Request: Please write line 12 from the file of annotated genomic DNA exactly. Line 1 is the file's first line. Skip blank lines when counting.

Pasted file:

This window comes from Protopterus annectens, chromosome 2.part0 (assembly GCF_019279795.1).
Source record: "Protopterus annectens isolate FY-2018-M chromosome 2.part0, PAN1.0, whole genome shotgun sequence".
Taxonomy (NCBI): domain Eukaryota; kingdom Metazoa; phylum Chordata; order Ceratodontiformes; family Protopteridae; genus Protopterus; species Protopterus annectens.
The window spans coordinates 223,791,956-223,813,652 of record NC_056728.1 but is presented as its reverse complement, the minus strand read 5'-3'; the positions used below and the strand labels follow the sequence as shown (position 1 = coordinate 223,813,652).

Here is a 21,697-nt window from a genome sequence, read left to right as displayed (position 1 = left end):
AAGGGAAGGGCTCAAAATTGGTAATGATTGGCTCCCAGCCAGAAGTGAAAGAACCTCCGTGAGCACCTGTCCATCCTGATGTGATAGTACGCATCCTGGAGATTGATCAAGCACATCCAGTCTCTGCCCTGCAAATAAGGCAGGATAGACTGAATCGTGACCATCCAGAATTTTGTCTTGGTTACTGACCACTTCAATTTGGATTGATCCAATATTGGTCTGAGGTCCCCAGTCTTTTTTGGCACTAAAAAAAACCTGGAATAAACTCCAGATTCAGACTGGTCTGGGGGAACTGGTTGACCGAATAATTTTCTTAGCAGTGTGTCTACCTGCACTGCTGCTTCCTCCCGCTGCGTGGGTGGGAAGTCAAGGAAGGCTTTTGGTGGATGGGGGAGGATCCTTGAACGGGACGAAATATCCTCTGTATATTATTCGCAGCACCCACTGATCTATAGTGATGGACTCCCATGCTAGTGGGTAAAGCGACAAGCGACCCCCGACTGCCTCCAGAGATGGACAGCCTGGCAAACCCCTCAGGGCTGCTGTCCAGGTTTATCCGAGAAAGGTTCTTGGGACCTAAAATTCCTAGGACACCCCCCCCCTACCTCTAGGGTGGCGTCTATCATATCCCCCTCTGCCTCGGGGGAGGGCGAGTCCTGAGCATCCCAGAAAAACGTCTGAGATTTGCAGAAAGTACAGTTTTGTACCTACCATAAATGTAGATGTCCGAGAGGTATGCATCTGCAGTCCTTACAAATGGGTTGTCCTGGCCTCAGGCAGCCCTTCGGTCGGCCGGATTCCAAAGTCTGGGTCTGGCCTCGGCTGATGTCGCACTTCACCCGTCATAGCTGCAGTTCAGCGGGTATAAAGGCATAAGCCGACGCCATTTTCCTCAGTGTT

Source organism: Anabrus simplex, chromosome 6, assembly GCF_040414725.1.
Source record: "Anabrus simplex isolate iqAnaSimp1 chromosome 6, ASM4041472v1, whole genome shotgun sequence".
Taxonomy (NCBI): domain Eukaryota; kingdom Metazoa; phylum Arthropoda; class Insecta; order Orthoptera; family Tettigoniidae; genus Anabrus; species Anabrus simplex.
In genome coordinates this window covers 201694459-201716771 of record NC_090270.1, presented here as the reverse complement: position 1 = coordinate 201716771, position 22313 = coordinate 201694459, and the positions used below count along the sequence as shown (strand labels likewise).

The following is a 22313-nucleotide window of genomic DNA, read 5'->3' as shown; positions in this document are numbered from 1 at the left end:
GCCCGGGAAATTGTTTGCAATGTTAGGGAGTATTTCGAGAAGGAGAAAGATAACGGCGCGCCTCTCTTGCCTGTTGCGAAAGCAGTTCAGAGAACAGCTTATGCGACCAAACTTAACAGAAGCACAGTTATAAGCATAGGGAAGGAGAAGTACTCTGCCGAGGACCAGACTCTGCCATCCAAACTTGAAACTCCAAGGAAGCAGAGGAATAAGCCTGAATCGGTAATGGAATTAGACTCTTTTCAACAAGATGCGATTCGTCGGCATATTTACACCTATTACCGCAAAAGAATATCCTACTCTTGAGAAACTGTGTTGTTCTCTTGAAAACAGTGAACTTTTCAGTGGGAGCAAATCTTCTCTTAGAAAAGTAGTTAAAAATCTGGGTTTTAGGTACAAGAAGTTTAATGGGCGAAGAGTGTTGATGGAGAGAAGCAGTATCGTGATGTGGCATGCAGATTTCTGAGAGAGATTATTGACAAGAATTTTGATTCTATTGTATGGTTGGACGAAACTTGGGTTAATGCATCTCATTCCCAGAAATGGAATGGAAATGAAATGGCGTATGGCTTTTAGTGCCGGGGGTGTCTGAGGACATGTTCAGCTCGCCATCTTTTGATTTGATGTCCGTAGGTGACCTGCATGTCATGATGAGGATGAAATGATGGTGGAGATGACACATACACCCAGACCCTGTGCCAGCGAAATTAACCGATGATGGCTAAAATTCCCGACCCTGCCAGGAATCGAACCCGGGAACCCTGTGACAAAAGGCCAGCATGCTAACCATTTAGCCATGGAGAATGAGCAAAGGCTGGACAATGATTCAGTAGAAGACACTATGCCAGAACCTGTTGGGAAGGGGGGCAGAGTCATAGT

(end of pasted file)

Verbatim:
GCCCGGGAAATTGTTTGCAATGTTAGGGAGTATTTCGAGAAGGAGAAAGATAACGGCGCGCCTCTCTTGCCTGTTGCGAAAGCAGTTCAGAGAACAGCTTATGCGACCAAACTTAACAGAAGCACAGTTATAAGCATAGGGAAGGAGAAGTACTCTGCCGAGGACCAGACTCTGCCATCCAAACTTGAAACTCCAAGGAAGCAGAGGAATAAGCCTGAATCGGTAATGGAATTAGACTCTTTTCAACAAGATGCGATTCGTCGGCATATTTACACCTATTACCGCAAAAGAATATCCTACTCTTGAGAAACTGTGTTGTTCTCTTGAAAACAGTGAACTTTTCAGTGGGAGCAAATCTTCTCTTAGAAAAGTAGTTAAAAATCTGGGTTTTAGGTACAAGAAGTTTAATGGGCGAAGAGTGTTGATGGAGAGAAGCAGTATCGTGATGTGGCATGCAGATTTCTGAGAGAGATTATTGACAAGAATTTTGATTCTATTGTATGGTTGGACGAAACTTGGGTTAATGCATCTCATTCCCAGAAATGGAATGGAAATGAAATGGCGTATGGCTTTTAGTGCCGGGGGTGTCTGAGGACATGTTCAGCTCGCCATCTTTTGATTTGATGTCCGTAGGTGACCTGCATGTCATGATGAGGATGAAATGATGGTGGAGATGACACATACACCCAGACCCTGTGCCAGCGAAATTAACCGATGATGGCTAAAATTCCCGACCCTGCCAGGAATCGAACCCGGGAACCCTGTGACAAAAGGCCAGCATGCTAACCATTTAGCCATGGAGAATGAGCAAAGGCTGGACAATGATTCAGTAGAAGACACTATGCCAGAACCTGTTGGGAAGGGGGGCAGAGTCATAGT